Tips for Becoming a More Resilient Surgeon


Resiliency is one of the best ways to combat burnout in surgeons (and other professionals, for that matter). Many surgeons could improve their resiliency, which would insulate them from the symptoms of burnout. We need to encourage surgeons to build their resiliency and help them do it.

Before we get any further, let’s first define what we mean by “resilience.”  

At SurgeonMasters, we believe resilience can be defined in several ways. Resilience offers the ability to meet challenges and adverse outcomes as opportunities rather than barriers. It is fostered by self-awareness, confidence, preparation, a commitment to core beliefs, values and purpose. This article offers a few tips for becoming a more resilient surgeon.

Be Prepared for the Worst

Take steps to proactively prepare yourself for worst-case scenarios. Of course, it’s impossible to prepare for every possible situation that may occur, but laying the groundwork for recovery can go a long way. Being mentally prepared for change, and realizing that you can choose how to react can help you deal with bad situations when they arise.

Develop Emotional Self-Awareness

Having a good grasp on your emotional self-awareness is difficult for a lot of people, but it can help you understand yourself and others – especially in times of crisis. Take a good look at yourself and examine how you respond to stress, and what causes your stress levels to spike. This emotional  self-awareness can help you learn how to better react to and cope with difficult situations.

Understand Your Purpose

Understanding your purpose is an essential factor in boosting your resiliency. For many surgeons, their purpose takes the form of helping people and saving lives. For others, purpose can take the form of building and caring for a family. Finding your purpose is often easier said than done. But once you’ve found it, your purpose is a great foundation upon which you can build your resiliency. Having a good grasp on your purpose can give you perspective when things go awry.

Build a Resiliency Community

Building strong and healthy relationships with those around you (your family, friends, and colleagues) can help you in times of crisis. Having someone you can talk to, confide in, or commiserate with is much healthier than keeping things bottled up.

If you’re searching for a thriving community of like-minded surgeons, look no further than SurgeonMasters. We are a group of surgeons looking to build sustainable and lifestyle-friendly practices through resilience and wellness.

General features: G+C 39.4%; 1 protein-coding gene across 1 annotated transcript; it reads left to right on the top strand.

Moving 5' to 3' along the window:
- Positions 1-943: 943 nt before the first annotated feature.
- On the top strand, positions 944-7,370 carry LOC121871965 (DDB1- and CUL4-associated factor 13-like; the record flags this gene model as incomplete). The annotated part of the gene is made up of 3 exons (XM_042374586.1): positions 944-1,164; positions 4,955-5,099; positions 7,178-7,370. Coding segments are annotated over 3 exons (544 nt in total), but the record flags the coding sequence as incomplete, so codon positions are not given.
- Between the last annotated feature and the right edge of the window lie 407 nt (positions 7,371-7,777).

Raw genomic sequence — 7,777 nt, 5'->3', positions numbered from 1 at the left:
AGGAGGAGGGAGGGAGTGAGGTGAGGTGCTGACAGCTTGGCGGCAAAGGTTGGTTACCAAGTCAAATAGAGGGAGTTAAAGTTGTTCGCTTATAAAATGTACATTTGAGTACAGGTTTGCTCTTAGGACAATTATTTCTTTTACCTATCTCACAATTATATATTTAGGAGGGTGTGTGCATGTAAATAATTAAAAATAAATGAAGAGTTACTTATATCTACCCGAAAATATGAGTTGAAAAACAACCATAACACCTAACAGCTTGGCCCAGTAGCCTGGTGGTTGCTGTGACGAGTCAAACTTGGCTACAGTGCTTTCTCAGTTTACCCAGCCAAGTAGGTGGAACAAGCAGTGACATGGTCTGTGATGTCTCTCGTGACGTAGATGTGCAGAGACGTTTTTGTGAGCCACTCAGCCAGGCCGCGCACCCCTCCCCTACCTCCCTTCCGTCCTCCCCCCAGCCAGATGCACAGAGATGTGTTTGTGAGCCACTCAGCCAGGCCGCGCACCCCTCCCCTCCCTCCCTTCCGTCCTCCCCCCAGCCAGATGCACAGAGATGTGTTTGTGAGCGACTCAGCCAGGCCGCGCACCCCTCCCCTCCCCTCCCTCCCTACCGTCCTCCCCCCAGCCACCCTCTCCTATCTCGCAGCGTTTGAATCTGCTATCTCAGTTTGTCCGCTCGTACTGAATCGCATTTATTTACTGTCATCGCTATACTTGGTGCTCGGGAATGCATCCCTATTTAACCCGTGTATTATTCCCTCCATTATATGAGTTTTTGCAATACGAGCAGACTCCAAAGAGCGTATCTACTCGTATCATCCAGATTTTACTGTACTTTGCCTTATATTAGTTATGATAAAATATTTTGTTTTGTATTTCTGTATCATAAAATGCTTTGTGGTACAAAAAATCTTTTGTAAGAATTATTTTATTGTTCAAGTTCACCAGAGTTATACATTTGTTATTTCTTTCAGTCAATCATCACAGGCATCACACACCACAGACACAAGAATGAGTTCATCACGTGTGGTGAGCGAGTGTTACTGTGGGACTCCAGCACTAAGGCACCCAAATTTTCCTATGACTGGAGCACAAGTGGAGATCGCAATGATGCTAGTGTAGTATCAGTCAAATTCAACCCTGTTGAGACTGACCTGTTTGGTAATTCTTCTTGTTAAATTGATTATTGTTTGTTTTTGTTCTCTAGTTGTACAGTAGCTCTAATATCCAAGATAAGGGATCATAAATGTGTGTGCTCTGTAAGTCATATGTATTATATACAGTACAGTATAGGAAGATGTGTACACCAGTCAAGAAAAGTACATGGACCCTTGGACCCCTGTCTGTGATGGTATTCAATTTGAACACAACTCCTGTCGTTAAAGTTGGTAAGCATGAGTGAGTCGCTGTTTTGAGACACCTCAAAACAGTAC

Contact us today to learn more about SurgeonMasters!

3 Tips for Surgeons to Promote Well-Being & Decrease Burnout


In a March 2017 Forbes article, Paula Davis-Laack (Founder of the David Laack Stress and Resilience Institute) offers a few tips for promoting well-being and decreasing burnout in the workplace. I’d like to examine these tips and see how they relate specifically to doctors and surgeons.

Don’t Ignore the Problem – Acknowledge & Track

All too often, doctors who exhibit the classic signs and symptoms of burnout simply ignore the issue and keep pressing on with their work. But ignoring these symptoms does nothing other than delay the inevitable. Left unchecked, the stressors that lead to burnout will build and get worse. It’s a much better practice to acknowledge these symptoms when they arise and begin to track them. Do these symptoms crop up at a certain time of day, or when engaging in a certain activity? Measuring symptoms will help you identify the root causes of your burnout and help you achieve greater well-being.

Seeking Out Resilience Resources

Resilience is a learned skill that can be incredibly effective at keeping burnout at bay. Using various tactics, resilient people can develop an increased mental strength and toughness that can significantly help reduce burnout. Surgeons with high resiliency are much more likely to keep going when less-resilient people have already given up.

Finding Your Work / Life Integration (Rhythm)

Paula calls this “work / life integration” but I like to use the phrase “work / life rhythm.” Paula’s point is that efforts to integrate them will create more successful careers and relationships. My point is that our career demands are more successfully integrated when our other life responsibilities are addressed with quality and focus. I consider myself in my rhythm when I move from one role or relationship to the next with focus and quality in that role or relationship. This requires ongoing efforts, and the ability to say no when necessary.

Putting These Tips into Practice

Now it’s time to put these tips into practice! If you have questions about how to do that, or want to connect with like-minded surgeons about their well-being tips and tricks, subscribe to SurgeonMasters! With webinars, podcasts, and local meetups, SurgeonMasters aims to connect like-minded surgeons with one another and share tips to develop thriving and sustainable lifestyle-friendly practices.